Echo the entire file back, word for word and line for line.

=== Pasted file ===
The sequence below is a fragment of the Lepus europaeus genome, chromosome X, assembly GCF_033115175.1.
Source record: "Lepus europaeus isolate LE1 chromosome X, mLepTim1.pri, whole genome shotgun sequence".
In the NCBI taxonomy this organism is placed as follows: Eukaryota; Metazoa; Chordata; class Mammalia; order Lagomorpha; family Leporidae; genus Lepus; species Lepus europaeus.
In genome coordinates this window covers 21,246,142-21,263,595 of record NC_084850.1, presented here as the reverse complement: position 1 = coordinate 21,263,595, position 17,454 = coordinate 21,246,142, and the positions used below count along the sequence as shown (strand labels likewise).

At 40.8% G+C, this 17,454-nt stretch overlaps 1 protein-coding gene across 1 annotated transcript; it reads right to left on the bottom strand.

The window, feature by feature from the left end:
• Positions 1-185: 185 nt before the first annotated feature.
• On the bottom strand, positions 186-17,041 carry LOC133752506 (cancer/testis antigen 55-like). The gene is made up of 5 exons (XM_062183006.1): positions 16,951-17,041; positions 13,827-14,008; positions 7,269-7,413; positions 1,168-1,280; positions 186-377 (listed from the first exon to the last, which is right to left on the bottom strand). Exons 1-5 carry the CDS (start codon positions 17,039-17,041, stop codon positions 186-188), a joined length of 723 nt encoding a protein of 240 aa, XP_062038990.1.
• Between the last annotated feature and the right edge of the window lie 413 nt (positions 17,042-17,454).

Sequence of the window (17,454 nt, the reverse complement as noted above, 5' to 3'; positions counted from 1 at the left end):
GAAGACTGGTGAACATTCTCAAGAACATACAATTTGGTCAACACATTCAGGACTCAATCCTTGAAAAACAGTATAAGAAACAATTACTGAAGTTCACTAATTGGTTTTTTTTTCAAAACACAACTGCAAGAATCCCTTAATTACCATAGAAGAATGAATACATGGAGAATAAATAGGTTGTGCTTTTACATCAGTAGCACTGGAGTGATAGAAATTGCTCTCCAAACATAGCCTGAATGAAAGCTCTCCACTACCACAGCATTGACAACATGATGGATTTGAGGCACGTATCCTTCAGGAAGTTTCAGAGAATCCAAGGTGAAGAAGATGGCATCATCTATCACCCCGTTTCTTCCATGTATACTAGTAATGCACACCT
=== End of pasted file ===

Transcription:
The sequence below is a fragment of the Lepus europaeus genome, chromosome X, assembly GCF_033115175.1.
Source record: "Lepus europaeus isolate LE1 chromosome X, mLepTim1.pri, whole genome shotgun sequence".
In the NCBI taxonomy this organism is placed as follows: Eukaryota; Metazoa; Chordata; class Mammalia; order Lagomorpha; family Leporidae; genus Lepus; species Lepus europaeus.
In genome coordinates this window covers 21,246,142-21,263,595 of record NC_084850.1, presented here as the reverse complement: position 1 = coordinate 21,263,595, position 17,454 = coordinate 21,246,142, and the positions used below count along the sequence as shown (strand labels likewise).

At 40.8% G+C, this 17,454-nt stretch overlaps 1 protein-coding gene across 1 annotated transcript; it reads right to left on the bottom strand.

The window, feature by feature from the left end:
• Positions 1-185: 185 nt before the first annotated feature.
• On the bottom strand, positions 186-17,041 carry LOC133752506 (cancer/testis antigen 55-like). The gene is made up of 5 exons (XM_062183006.1): positions 16,951-17,041; positions 13,827-14,008; positions 7,269-7,413; positions 1,168-1,280; positions 186-377 (listed from the first exon to the last, which is right to left on the bottom strand). Exons 1-5 carry the CDS (start codon positions 17,039-17,041, stop codon positions 186-188), a joined length of 723 nt encoding a protein of 240 aa, XP_062038990.1.
• Between the last annotated feature and the right edge of the window lie 413 nt (positions 17,042-17,454).

Sequence of the window (17,454 nt, the reverse complement as noted above, 5' to 3'; positions counted from 1 at the left end):
GAAGACTGGTGAACATTCTCAAGAACATACAATTTGGTCAACACATTCAGGACTCAATCCTTGAAAAACAGTATAAGAAACAATTACTGAAGTTCACTAATTGGTTTTTTTTTCAAAACACAACTGCAAGAATCCCTTAATTACCATAGAAGAATGAATACATGGAGAATAAATAGGTTGTGCTTTTACATCAGTAGCACTGGAGTGATAGAAATTGCTCTCCAAACATAGCCTGAATGAAAGCTCTCCACTACCACAGCATTGACAACATGATGGATTTGAGGCACGTATCCTTCAGGAAGTTTCAGAGAATCCAAGGTGAAGAAGATGGCATCATCTATCACCCCGTTTCTTCCATGTATACTAGTAATGCACACCT